|WikiProject Gastropods||(Rated C-class, High-importance)|
Makes it's own chlorophyll?
It may make it's own chlorophyll - http://www.wired.com/wiredscience/2010/01/green-sea-slug/ - 220.127.116.11 (talk) 16:41, 11 January 2010 (UTC)
Frank Ryan outlines in the book 'Virolution' (new edition: ISBN-10: 0007315120, chapter1, page 9) the life cycle of Elysia chloritica: - larvae search for one specific alga (Voucheria litorea), when found they attach firmly to it - the larvae then complete their metamorphosis to tiny slugs - the slugs immediately start to feed on the alga and manage to separate the chloroplasts and store them into specialized cells lining their guts - the gut expands, branching out into various channels all over the body, so that the chloroplasts end up in a confluent layer immediately beneath its skin - the slug than abandons its mouth to become exclusively solar powered for the rest of its life - finally the slug lays its eggs and then dies with symptoms of a severe virus attack
Example for Aggressive Symbiosis?
Frank Ryan argues in the book 'Virolution' (new edition: ISBN-10: 0007315120, chapter1, page 9) that Elysia chloritica is a prime example of the so called 'aggressive symbiosis' between the slug and an endogenous retro-virus. The virus helped to transfer key genes from the alga and thus helped the slug to enter a life without the need to eat. At the same time the virus culls the complete adult population of the slugs after they have been laid their eggs.
I find the section on the Feeding mechanism of the Elysia chlorotica unclear. First it says that the slug is capable of assimilating and using the chloroplasts of the algae Vaucheria litorea for it's self. Next there is a large technical paragraph (about the expreience of Sven Gould) (There are no references about this) which says that slugs that can use chloroplasts do not seam to have any advantage as compared to the ones that can not. Does Elysia chlorotica feed through photosynthesis? — Preceding unsigned comment added by Sethyvenatem (talk • contribs) 15:16, 6 May 2014 (UTC)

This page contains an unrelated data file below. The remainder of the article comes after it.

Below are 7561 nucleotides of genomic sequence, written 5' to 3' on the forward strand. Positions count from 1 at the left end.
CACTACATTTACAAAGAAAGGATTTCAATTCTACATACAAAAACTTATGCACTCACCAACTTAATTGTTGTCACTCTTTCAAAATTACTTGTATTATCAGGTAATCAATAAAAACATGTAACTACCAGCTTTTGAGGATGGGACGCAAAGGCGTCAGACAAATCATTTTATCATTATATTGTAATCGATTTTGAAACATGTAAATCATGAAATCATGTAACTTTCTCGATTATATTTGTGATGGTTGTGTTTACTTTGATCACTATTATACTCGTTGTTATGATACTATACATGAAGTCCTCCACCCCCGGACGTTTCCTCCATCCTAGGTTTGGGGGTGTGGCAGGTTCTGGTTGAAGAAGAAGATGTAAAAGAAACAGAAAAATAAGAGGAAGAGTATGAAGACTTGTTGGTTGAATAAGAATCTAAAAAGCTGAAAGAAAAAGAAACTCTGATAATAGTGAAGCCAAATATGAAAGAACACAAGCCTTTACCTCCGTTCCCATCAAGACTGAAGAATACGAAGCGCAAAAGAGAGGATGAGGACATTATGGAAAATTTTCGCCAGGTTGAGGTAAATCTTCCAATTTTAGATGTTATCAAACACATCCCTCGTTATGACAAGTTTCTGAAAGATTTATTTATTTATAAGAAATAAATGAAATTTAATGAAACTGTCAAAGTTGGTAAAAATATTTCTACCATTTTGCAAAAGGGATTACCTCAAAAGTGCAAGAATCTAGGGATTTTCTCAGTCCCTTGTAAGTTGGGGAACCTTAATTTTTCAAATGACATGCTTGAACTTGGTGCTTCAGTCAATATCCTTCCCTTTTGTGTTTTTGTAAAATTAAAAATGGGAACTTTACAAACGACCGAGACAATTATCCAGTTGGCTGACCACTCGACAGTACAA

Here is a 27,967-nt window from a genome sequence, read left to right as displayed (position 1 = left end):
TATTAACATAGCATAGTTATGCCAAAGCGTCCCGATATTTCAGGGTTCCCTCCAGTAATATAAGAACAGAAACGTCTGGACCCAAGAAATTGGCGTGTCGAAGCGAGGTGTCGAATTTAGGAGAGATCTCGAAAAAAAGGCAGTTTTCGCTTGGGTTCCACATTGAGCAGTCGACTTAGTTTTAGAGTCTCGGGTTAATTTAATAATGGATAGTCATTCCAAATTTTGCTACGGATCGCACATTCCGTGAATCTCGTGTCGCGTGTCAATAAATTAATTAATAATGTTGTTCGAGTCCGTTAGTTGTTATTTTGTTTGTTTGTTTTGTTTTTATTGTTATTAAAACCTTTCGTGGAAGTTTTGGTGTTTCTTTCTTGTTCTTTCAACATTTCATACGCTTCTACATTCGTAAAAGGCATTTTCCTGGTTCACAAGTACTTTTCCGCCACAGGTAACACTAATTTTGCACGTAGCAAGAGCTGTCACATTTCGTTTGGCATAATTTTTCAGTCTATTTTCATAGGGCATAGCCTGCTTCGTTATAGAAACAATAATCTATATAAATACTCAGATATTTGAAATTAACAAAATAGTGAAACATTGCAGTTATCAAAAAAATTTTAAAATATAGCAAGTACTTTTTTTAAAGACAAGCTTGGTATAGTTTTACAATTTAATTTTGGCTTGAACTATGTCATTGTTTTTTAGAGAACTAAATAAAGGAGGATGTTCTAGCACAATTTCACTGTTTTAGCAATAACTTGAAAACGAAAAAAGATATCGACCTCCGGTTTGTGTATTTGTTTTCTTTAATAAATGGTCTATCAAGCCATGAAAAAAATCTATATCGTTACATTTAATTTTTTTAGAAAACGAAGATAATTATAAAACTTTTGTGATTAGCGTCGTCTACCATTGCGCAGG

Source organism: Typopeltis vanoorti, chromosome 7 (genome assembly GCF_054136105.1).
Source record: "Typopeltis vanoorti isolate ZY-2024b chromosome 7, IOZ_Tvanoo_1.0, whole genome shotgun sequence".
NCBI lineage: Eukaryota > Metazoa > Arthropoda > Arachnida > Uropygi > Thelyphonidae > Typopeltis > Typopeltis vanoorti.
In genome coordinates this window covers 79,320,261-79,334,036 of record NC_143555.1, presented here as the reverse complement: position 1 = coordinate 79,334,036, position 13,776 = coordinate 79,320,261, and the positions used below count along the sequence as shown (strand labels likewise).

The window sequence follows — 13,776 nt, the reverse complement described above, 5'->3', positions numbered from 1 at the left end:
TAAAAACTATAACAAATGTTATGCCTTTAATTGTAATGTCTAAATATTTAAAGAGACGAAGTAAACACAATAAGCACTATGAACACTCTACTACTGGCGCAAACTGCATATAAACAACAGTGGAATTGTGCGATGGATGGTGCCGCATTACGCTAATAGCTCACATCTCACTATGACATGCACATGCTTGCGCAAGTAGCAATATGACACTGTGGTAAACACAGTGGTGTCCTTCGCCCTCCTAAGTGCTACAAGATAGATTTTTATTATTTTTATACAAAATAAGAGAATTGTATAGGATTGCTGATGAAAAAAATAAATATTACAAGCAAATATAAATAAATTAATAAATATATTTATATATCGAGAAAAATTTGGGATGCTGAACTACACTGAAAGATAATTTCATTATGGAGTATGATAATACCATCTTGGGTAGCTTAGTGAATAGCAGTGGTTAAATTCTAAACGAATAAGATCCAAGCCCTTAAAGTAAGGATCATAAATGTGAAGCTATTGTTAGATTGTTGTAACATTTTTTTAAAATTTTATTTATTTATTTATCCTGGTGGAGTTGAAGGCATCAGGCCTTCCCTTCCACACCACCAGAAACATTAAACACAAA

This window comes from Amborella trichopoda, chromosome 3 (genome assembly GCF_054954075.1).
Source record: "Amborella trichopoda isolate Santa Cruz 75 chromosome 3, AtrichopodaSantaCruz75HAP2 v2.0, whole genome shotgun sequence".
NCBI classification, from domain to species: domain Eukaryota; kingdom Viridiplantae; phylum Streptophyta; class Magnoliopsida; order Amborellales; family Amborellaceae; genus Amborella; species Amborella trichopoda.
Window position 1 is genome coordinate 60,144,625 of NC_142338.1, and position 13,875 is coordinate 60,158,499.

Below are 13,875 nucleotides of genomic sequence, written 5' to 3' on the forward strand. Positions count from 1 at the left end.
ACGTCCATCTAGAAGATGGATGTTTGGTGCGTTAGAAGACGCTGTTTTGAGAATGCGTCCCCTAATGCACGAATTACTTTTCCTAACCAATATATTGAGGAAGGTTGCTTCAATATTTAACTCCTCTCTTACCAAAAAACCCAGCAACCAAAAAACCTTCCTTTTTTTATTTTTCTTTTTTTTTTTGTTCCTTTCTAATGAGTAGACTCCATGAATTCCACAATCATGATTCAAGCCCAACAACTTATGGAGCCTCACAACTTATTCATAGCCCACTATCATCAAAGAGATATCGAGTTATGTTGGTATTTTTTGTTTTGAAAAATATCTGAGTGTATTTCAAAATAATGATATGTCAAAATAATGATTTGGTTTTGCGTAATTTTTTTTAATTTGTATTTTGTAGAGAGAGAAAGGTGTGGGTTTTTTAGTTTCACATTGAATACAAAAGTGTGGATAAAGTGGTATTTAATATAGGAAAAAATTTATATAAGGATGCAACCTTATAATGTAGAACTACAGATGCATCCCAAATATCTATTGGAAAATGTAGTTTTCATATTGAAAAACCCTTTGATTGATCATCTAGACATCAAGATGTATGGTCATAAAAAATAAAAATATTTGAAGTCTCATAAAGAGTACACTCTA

For the life cycle section, it could use more information, most of the information is about feeding, while the other sections lack the amount of attention that this section does. This article could also talk about any other uses for the chlorophyll besides for feeding purposes. This article could also talk about how the slug came about getting this unique ability. — Preceding unsigned comment added by Larentap (talk • contribs) 02:17, 1 October 2014 (UTC)
Cannot find a definition of the word Elysia, so saying Elysia chlorotica have a typical elysiid shape is self-referential. I suspect this may come from the source's having confused it with the geometric three-dimensional shape ellipsoid. If it come from Elysium or the Elysian Fields (Ancient Greek: Ἠλύσιον πεδίον, Ēlýsion pedíon) that is no help, for Elysian is not itself Greek, but of unknown origin and meaning. That may indeed have a bearing on the selection of the name, but without a better source, the simplest move would be to change elysiid to ellipsoidal. —Pawyilee (talk) 08:17, 7 February 2015 (UTC)